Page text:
from the lao report | the entire report is HERE: http://www.lao.ca.gov/ballot/2011/110784.aspx
Significant Volatility of PIT Revenues Possible. Most of the income reported by California’s upper-income filers is related in some way to their capital investments, rather than wages and salary-type income. In 2008, for example, only about 37 percent of the income reported by PIT filers reporting over $500,000 of income consisted of wages and salaries. The rest consisted of capital gains (generated from sales of assets, such as stocks and homes), income from these filers’ interests in partnerships and “S” corporations, dividends, interest, rent, and other capital income. While upper-income filers’ wage and salary income is volatile to some extent (due to the cyclical nature of bonuses, among other things), their capital income is highly volatile from one year to the next. For example, the current mental health tax on income over $1 million generated about $734 million in 2009‑10 but has raised as much as $1.6 billion in previous years. Given this volatility, estimates of the revenues to be raised by this initiative will change between now and the November 2012 election.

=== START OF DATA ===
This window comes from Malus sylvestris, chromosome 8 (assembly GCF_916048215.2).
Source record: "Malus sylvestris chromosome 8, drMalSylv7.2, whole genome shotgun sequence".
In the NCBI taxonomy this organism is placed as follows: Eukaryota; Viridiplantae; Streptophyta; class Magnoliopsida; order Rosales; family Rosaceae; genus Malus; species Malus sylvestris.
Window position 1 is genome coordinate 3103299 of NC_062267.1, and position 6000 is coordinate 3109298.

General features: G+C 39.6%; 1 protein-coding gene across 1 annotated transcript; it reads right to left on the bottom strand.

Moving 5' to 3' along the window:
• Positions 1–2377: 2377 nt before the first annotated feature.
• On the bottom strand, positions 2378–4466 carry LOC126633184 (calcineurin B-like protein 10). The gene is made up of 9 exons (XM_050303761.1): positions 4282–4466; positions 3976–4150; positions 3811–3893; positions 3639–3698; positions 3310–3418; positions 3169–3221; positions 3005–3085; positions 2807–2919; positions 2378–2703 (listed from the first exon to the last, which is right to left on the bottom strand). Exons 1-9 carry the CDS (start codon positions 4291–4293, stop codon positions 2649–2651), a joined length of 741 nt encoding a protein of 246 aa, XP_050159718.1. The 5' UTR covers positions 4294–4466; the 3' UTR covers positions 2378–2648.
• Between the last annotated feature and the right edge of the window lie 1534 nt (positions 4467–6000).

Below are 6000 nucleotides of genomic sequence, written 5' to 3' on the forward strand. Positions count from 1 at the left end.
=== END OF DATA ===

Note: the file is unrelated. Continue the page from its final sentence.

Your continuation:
Revenue Estimates. The volatility described above makes it difficult to forecast this measure’s state revenue gains from high-income taxpayers. As a result, the estimates from our two offices of this measure’s annual revenue increases vary. Between 2013‑14 and 2015‑16 (the three years in which both the PIT and SUT increases would be in effect for the entire fiscal year), the LAO currently forecasts an average annual increase in state revenues of $5.5 billion, and DOF currently forecasts an average annual increase in state revenues of $6.9 billion. For the 2012‑13 budget, the LAO forecasts this measure would generate $4.8 billion of additional revenues, and DOF forecasts $6.9 billion of additional revenues. (This essentially reflects six months of SUT receipts in 2013 and 18 months of PIT receipts from all of tax year 2012 and half of tax year 2013.) In 2016‑17, the measure’s PIT and SUT increases would be in effect for only six months of the fiscal year before expiring. In that fiscal year, the LAO forecasts this measure would generate $3.1 billion of revenues, and DOF forecasts $3.4 billion of revenues.